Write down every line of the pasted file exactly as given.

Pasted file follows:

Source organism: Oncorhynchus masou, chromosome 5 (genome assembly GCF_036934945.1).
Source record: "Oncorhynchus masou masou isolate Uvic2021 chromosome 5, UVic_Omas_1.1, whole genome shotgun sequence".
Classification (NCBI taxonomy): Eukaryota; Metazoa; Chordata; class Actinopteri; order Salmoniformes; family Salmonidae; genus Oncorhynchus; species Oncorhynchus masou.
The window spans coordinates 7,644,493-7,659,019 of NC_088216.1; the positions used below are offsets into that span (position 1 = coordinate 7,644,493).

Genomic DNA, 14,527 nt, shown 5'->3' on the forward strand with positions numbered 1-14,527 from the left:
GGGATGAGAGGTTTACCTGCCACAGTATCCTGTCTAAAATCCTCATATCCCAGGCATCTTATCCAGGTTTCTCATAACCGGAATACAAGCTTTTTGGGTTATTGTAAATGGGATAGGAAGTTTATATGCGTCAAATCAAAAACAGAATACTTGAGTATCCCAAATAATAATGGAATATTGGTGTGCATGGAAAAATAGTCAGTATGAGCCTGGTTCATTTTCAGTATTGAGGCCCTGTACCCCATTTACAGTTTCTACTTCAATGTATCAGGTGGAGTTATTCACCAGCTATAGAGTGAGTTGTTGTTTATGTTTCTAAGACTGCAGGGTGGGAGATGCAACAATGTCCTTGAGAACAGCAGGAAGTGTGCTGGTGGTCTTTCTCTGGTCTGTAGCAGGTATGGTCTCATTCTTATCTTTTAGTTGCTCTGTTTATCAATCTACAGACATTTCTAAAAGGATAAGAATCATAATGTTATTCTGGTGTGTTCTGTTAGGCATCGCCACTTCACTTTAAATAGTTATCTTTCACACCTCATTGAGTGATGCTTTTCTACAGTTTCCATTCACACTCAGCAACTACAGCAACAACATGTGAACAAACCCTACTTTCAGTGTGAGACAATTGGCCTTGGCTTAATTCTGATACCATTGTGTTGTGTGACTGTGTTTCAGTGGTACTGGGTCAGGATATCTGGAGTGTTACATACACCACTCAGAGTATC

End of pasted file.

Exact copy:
Source organism: Oncorhynchus masou, chromosome 5 (genome assembly GCF_036934945.1).
Source record: "Oncorhynchus masou masou isolate Uvic2021 chromosome 5, UVic_Omas_1.1, whole genome shotgun sequence".
Classification (NCBI taxonomy): Eukaryota; Metazoa; Chordata; class Actinopteri; order Salmoniformes; family Salmonidae; genus Oncorhynchus; species Oncorhynchus masou.
The window spans coordinates 7,644,493-7,659,019 of NC_088216.1; the positions used below are offsets into that span (position 1 = coordinate 7,644,493).

Genomic DNA, 14,527 nt, shown 5'->3' on the forward strand with positions numbered 1-14,527 from the left:
GGGATGAGAGGTTTACCTGCCACAGTATCCTGTCTAAAATCCTCATATCCCAGGCATCTTATCCAGGTTTCTCATAACCGGAATACAAGCTTTTTGGGTTATTGTAAATGGGATAGGAAGTTTATATGCGTCAAATCAAAAACAGAATACTTGAGTATCCCAAATAATAATGGAATATTGGTGTGCATGGAAAAATAGTCAGTATGAGCCTGGTTCATTTTCAGTATTGAGGCCCTGTACCCCATTTACAGTTTCTACTTCAATGTATCAGGTGGAGTTATTCACCAGCTATAGAGTGAGTTGTTGTTTATGTTTCTAAGACTGCAGGGTGGGAGATGCAACAATGTCCTTGAGAACAGCAGGAAGTGTGCTGGTGGTCTTTCTCTGGTCTGTAGCAGGTATGGTCTCATTCTTATCTTTTAGTTGCTCTGTTTATCAATCTACAGACATTTCTAAAAGGATAAGAATCATAATGTTATTCTGGTGTGTTCTGTTAGGCATCGCCACTTCACTTTAAATAGTTATCTTTCACACCTCATTGAGTGATGCTTTTCTACAGTTTCCATTCACACTCAGCAACTACAGCAACAACATGTGAACAAACCCTACTTTCAGTGTGAGACAATTGGCCTTGGCTTAATTCTGATACCATTGTGTTGTGTGACTGTGTTTCAGTGGTACTGGGTCAGGATATCTGGAGTGTTACATACACCACTCAGAGTATC